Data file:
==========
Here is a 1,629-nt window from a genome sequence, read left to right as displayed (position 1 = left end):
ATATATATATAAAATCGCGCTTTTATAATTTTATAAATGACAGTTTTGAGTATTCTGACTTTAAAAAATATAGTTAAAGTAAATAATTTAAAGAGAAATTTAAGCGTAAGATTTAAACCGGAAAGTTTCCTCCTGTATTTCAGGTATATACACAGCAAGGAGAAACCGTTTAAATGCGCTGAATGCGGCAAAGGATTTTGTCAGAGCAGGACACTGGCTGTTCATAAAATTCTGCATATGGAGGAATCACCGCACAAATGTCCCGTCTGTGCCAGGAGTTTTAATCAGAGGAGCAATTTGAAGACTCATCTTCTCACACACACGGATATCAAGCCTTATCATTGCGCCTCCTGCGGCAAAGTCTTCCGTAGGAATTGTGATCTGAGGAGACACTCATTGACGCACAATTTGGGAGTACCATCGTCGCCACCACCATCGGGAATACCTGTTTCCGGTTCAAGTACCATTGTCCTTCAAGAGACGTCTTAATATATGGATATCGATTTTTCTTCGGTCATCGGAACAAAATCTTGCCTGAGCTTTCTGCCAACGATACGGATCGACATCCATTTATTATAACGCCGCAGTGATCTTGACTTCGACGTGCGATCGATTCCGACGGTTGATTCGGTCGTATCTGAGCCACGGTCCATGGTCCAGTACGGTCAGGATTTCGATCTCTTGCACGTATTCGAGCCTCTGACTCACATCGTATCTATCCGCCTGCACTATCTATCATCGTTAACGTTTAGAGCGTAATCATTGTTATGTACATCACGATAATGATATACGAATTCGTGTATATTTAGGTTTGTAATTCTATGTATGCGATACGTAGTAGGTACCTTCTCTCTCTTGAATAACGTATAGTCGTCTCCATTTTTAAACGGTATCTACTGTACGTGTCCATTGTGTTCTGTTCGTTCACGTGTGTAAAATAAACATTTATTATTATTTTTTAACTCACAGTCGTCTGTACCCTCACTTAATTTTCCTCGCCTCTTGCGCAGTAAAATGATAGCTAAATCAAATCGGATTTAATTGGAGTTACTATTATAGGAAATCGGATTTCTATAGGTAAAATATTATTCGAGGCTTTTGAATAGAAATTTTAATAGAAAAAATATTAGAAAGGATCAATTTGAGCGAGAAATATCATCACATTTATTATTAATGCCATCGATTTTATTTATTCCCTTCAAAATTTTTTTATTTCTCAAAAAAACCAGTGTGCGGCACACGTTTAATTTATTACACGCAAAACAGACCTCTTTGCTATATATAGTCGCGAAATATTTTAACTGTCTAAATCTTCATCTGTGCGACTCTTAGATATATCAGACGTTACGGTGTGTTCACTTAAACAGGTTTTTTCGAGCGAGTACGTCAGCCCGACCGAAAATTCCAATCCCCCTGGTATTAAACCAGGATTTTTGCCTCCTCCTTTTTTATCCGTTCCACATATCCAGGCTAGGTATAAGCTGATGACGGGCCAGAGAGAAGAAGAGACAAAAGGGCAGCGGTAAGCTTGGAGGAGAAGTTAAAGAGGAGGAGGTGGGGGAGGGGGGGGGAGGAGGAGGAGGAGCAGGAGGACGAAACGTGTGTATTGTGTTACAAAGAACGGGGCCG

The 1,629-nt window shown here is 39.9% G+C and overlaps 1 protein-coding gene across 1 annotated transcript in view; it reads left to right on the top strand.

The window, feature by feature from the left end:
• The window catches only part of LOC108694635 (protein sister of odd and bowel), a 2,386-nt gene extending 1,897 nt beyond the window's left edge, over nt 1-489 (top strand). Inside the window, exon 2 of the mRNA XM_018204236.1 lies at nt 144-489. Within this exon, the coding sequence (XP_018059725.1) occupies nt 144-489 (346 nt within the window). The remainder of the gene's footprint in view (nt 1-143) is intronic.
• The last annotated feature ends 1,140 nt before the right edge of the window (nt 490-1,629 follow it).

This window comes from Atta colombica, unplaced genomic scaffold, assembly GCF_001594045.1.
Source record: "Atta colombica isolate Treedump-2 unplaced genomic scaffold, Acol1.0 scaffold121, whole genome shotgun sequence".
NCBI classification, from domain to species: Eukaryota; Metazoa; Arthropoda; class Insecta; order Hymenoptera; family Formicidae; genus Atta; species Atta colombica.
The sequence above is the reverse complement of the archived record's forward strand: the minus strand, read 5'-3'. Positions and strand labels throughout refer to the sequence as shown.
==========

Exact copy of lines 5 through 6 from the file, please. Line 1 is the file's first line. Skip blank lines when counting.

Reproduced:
• The window catches only part of LOC108694635 (protein sister of odd and bowel), a 2,386-nt gene extending 1,897 nt beyond the window's left edge, over nt 1-489 (top strand). Inside the window, exon 2 of the mRNA XM_018204236.1 lies at nt 144-489. Within this exon, the coding sequence (XP_018059725.1) occupies nt 144-489 (346 nt within the window). The remainder of the gene's footprint in view (nt 1-143) is intronic.
• The last annotated feature ends 1,140 nt before the right edge of the window (nt 490-1,629 follow it).